"Bodies on Display" opens July 15th, 2016 at 7:00PM, 3156 Cherokee. Artist Lola Ogbara tells us about her interest in bodies, in St. Louis, and in the temptations of summer.
Question 1: Can you tell us a little bit about the pieces you're planning to show at Westminster Press?
I will be showing a few pieces from two different series—Body Positivism and Goddessism. Both series complement each other well. They exhibit the power of vulnerability in women of color (hence the extremely colorful images). It’s femininity, its self-love, and it’s apathetic to your feelings. It answers to those who are offended or disgruntled simply by their presence.
In addition to this display, I will also have smaller pieces on view. The Queen collection will be available as greeting cards to purchase.
Question 2: How does the theme of "Bodies" enter your work?
My work, particularly in illustration and photography, is very figurative. I have a special relationship with human figures and bodies when it comes to my art. I believe one of my first drawings was of a person. I drew people all the time as a kid and wrote short narratives to accompany the drawing about how I thought the subjects lived their lives. I also like to people watch. Now as an adult, I pay close attention to people’s features. I still wonder or fictionalize stories that I think could match any given person. I guess you could say I’m intrigued by people and find myself often curious of their lives, belief systems, and/or thoughts. I would consider myself a professional gaper. My curiosity often finds itself in my drawings and illustrations so it’s no doubt the two subjects align.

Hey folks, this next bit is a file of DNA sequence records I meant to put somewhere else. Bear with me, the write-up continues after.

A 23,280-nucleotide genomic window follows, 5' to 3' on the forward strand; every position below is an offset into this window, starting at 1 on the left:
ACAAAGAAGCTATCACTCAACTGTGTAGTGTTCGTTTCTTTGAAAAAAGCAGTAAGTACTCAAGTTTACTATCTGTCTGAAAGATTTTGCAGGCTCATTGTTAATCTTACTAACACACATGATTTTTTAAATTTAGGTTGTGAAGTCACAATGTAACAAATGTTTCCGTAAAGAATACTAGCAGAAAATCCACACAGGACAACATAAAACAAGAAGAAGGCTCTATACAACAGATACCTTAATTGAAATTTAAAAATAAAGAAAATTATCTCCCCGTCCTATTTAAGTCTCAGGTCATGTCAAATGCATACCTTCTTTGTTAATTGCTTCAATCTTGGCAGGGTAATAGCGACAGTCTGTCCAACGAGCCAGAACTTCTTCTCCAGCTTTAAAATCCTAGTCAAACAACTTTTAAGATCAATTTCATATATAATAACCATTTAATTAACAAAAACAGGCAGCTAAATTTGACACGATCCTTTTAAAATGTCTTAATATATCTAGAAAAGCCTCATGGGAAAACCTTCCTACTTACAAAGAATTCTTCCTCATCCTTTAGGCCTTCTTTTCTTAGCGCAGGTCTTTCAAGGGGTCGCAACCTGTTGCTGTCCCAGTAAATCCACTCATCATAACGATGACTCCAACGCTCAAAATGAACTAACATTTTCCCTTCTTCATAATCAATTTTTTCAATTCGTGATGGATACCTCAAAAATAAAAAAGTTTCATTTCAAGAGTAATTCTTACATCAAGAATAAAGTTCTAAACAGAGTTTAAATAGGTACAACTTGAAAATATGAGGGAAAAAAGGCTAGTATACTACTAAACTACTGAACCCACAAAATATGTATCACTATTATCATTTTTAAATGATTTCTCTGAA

Question 3: What artists currently inspire your personal practice?
I am really moved by a few artists of color that are currently sharing the spotlight. I recently got a chance to view Wangechi Mutu and Lorna Simpson at MoMA. I’ve seen Kerry James Marshall at the MCA which completely blew my mind. I am also a fan of Mickalene Thomas, though I haven’t got the opportunity to view her work in person. Her depictions of African American women explore a spectrum of Black female beauty and sexual identity. It screams femininity and power and that is what speaks to me the most. All of these artists don’t necessarily exhibit digital works but we all have one thing in common, Black female bodies. That, plus a genuine respect for their artistry is why I’m greatly inspired.
Question 4: How do you feel about working in St. Louis?
I feel St. Louis is a great grass roots starting place for artists. I think one can become easily inspired living in St. Louis whether they’re inspired by the good that happens in the city or the not so great things. There is so much to explore here and it’s affordable while doing so. It’s a close knit art community, though it’s hard to break into. Once you do, opportunities are at your disposable, you just have to be ready to accept them.
Question 5: What are you most excited about this summer?
This summer I am most excited for outdoor activities, rather related to my practice or not. You get to connect with more people, socialize more, go on vacations, and more opportunities tend to arise. The summer does bring on other temptations so I do have to remember to work and stay focus on projects.